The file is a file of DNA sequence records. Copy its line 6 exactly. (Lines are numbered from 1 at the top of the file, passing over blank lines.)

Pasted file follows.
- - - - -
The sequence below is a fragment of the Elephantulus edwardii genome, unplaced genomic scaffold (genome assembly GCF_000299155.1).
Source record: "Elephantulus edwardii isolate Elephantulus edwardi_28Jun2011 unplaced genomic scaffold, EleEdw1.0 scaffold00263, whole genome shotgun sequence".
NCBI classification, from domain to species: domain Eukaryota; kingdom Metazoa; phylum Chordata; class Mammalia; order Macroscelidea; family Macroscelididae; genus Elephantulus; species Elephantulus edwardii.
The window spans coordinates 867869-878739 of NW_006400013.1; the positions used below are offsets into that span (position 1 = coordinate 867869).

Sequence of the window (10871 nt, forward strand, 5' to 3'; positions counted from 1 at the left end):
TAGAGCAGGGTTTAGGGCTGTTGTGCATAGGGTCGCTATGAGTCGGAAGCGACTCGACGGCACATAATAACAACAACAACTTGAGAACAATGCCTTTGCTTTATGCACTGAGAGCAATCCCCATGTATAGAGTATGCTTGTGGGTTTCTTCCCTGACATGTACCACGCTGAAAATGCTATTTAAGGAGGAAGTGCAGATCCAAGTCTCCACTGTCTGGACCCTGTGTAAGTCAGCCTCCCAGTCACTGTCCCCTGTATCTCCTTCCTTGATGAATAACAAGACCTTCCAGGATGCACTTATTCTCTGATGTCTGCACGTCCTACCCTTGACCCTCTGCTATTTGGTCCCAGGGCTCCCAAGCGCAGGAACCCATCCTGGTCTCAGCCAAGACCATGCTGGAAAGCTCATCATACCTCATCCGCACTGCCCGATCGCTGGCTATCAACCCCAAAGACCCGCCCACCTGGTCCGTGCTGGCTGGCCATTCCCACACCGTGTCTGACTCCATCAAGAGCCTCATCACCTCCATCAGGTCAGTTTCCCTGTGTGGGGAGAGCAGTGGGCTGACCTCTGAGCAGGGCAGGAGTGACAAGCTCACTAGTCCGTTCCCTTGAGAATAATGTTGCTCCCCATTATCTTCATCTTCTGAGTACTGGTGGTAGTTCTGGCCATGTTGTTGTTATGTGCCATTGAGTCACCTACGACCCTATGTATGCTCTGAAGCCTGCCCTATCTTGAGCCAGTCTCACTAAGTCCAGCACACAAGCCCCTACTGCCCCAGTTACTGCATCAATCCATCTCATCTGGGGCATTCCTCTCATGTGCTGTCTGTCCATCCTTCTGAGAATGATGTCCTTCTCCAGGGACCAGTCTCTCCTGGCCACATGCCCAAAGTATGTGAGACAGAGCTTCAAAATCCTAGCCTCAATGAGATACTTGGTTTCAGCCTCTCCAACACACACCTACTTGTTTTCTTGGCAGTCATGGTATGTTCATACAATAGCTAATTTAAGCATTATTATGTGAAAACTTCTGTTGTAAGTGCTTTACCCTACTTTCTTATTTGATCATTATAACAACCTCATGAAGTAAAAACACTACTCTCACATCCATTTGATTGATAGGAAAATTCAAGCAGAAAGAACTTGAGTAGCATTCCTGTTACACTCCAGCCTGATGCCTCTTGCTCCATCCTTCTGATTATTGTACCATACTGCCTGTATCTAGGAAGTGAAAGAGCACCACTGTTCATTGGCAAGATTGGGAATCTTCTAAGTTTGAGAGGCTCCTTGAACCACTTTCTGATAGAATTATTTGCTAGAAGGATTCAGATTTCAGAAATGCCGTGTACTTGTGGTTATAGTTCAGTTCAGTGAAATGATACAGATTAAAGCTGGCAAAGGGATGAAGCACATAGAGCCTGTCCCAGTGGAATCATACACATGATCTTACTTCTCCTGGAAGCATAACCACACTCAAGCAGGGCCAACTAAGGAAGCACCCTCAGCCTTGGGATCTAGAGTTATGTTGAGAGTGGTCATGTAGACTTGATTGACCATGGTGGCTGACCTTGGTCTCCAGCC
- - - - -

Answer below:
TAGAGCAGGGTTTAGGGCTGTTGTGCATAGGGTCGCTATGAGTCGGAAGCGACTCGACGGCACATAATAACAACAACAACTTGAGAACAATGCCTTTGCTTTATGCACTGAGAGCAATCCCCATGTATAGAGTATGCTTGTGGGTTTCTTCCCTGACATGTACCACGCTGAAAATGCTATTTAAGGAGGAAGTGCAGATCCAAGTCTCCACTGTCTGGACCCTGTGTAAGTCAGCCTCCCAGTCACTGTCCCCTGTATCTCCTTCCTTGATGAATAACAAGACCTTCCAGGATGCACTTATTCTCTGATGTCTGCACGTCCTACCCTTGACCCTCTGCTATTTGGTCCCAGGGCTCCCAAGCGCAGGAACCCATCCTGGTCTCAGCCAAGACCATGCTGGAAAGCTCATCATACCTCATCCGCACTGCCCGATCGCTGGCTATCAACCCCAAAGACCCGCCCACCTGGTCCGTGCTGGCTGGCCATTCCCACACCGTGTCTGACTCCATCAAGAGCCTCATCACCTCCATCAGGTCAGTTTCCCTGTGTGGGGAGAGCAGTGGGCTGACCTCTGAGCAGGGCAGGAGTGACAAGCTCACTAGTCCGTTCCCTTGAGAATAATGTTGCTCCCCATTATCTTCATCTTCTGAGTACTGGTGGTAGTTCTGGCCATGTTGTTGTTATGTGCCATTGAGTCACCTACGACCCTATGTATGCTCTGAAGCCTGCCCTATCTTGAGCCAGTCTCACTAAGTCCAGCACACAAGCCCCTACTGCCCCAGTTACTGCATCAATCCATCTCATCTGGGGCATTCCTCTCATGTGCTGTCTGTCCATCCTTCTGAGAATGATGTCCTTCTCCAGGGACCAGTCTCTCCTGGCCACATGCCCAAAGTATGTGAGACAGAGCTTCAAAATCCTAGCCTCAATGAGATACTTGGTTTCAGCCTCTCCAACACACACCTACTTGTTTTCTTGGCAGTCATGGTATGTTCATACAATAGCTAATTTAAGCATTATTATGTGAAAACTTCTGTTGTAAGTGCTTTACCCTACTTTCTTATTTGATCATTATAACAACCTCATGAAGTAAAAACACTACTCTCACATCCATTTGATTGATAGGAAAATTCAAGCAGAAAGAACTTGAGTAGCATTCCTGTTACACTCCAGCCTGATGCCTCTTGCTCCATCCTTCTGATTATTGTACCATACTGCCTGTATCTAGGAAGTGAAAGAGCACCACTGTTCATTGGCAAGATTGGGAATCTTCTAAGTTTGAGAGGCTCCTTGAACCACTTTCTGATAGAATTATTTGCTAGAAGGATTCAGATTTCAGAAATGCCGTGTACTTGTGGTTATAGTTCAGTTCAGTGAAATGATACAGATTAAAGCTGGCAAAGGGATGAAGCACATAGAGCCTGTCCCAGTGGAATCATACACATGATCTTACTTCTCCTGGAAGCATAACCACACTCAAGCAGGGCCAACTAAGGAAGCACCCTCAGCCTTGGGATCTAGAGTTATGTTGAGAGTGGTCATGTAGACTTGATTGACCATGGTGGCTGACCTTGGTCTCCAGCC